Aiming for the Team Gold

Watching the opening and closing ceremonies of huge sporting events like the Olympics and the Asian Games on television, Pendyala Harikrishna (in pic), sometimes, used to wonder how it would be to march behind one's national flag in front of the huge audience. Come December 1, he would experience the feeling, first hand.

Chess is all set to make a historic opening move in Doha. It may be a small step for the Asian Games Movement, but a significant one for chess. According to Harikrishna, moving into the sporting mainstream would do the mind game a world of good. "Now more people will follow the sport, and there will be more media attention," he said.

Harikrishna represents a young Indian squad that starts as the favourite to win the gold medal in the team event. Krishnan Sasikiran and Koneru Humpy are his team-mates. That India is able to send such a strong team despite the absence of its best player, Viswanathan Anand, the World No. 2, underlines the country's depth in chess. The best thing about this Indian team, besides its youth, is that it doesn't have a weakness. That is something not many of the 22 countries vying for medals in chess in Doha could claim.

The players in the Indian team are talented, consistent, willing to work hard and, despite an average age of 21.33, experienced campaigners at the international level. Both Harikrishna and Humpy are former World junior champions, while Sasikiran has been India's best performing male player after Anand for the last few years. "This Indian team could come home with the gold — yes, even without Anand," said Praveen Thipsay, the Mumbai-based veteran Grandmaster.

India will be the top seed in Doha. In the individual events, Sasikiran and Harikrishna — World No. 31 and 32 respectively — will be seeded first and second in the men's section, while Humpy, the World No. 2, will be the top seed in the women's section.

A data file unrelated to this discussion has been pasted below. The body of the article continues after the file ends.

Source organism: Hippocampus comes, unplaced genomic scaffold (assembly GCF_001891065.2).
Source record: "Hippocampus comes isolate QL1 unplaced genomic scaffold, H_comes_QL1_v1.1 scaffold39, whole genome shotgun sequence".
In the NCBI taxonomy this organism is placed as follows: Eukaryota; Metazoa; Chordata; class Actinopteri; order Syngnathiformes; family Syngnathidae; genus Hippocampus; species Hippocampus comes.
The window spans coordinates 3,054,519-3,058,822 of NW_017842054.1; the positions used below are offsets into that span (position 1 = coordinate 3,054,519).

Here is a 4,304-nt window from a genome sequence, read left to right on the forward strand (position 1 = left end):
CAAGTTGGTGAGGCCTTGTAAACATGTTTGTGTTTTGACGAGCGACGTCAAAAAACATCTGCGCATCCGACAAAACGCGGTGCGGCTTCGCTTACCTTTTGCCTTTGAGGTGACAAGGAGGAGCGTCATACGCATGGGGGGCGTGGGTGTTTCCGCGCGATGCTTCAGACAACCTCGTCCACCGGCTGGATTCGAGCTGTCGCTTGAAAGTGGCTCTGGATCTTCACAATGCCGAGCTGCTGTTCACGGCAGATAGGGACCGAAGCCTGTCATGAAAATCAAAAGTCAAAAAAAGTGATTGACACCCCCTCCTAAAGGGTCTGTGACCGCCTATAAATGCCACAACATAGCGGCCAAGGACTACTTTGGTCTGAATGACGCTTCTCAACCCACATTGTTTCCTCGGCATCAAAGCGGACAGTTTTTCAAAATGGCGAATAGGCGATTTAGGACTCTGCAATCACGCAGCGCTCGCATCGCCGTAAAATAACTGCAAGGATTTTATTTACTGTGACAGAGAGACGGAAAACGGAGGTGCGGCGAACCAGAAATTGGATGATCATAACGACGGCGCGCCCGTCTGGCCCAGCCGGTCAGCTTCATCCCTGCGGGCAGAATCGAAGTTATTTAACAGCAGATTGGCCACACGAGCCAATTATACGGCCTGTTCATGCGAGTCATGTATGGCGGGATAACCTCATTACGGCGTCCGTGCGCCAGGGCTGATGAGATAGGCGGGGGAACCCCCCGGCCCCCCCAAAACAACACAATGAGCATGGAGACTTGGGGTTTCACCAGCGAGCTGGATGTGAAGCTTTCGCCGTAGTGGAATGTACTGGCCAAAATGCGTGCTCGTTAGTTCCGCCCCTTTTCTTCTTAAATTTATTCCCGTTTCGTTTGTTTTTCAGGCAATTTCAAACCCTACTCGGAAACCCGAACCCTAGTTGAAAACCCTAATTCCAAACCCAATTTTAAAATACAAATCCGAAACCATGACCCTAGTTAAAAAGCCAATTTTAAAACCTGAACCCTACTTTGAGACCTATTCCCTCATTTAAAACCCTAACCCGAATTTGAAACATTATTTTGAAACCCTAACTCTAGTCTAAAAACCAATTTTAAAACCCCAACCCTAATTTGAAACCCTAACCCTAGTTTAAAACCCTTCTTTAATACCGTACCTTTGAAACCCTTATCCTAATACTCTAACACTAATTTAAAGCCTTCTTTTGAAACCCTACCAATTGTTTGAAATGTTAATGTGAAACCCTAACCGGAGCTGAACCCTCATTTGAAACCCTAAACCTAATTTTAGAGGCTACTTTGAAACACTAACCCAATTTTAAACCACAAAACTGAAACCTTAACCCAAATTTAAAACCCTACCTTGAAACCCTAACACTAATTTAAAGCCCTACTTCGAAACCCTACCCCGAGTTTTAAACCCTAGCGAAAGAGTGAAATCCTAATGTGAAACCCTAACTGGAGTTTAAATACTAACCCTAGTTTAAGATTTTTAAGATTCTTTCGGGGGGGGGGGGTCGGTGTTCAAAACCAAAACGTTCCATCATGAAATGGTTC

"Seeding could mean little when the actual competition begins," warned Sasikiran. "Of course, we have the potential to strike gold in the team event, but it is important that we do consistently well right through the event. We need to preserve our stamina till the end."

The team medals will be decided over nine rounds of classical chess, with three players — two men and a woman — representing each country, while the men's and women's individual competitions will be played over nine rounds of rapid chess (of much shorter duration).

India's main challenge for the team gold will come from China, comprising Bu Xiangzhi, Wang Yue and Zhao Xue. "There could be stiff resistance from Uzbekistan, Kazakhstan, Qatar and Vietnam too," said Humpy. "I am really looking forward to it and am sure that it will be a great experience."

As far as the women's individual event is concerned, there are some strong players like Zhao Xue and Zhu Chen, who is playing for Qatar.

Thipsay, however, feels that Humpy should win the gold. "She is the best female player in the world after Judit Polgar, who doesn't play with women any way. She shouldn't have too many problems in Doha," he said.

Former FIDE world champion Rustam Kasimdzhanov of Uzbekistan will start as the favourite in the men's section though he will be seeded behind Sasikiran and Harikrishna. He is extremely good at rapid chess, as he showed by winning the Corsica Masters in France recently, defeating Anand, the world's best rapid player ever.

"But, then, anything can happen in this version of chess," said Thipsay. "Both Sasi and Hari can play rapid well too."

"It is the team title gold we badly need to win," said Harikrishna. "It would be great to win a medal for the country in an event like the Asian Games," he added.

P. K. Ajith Kumar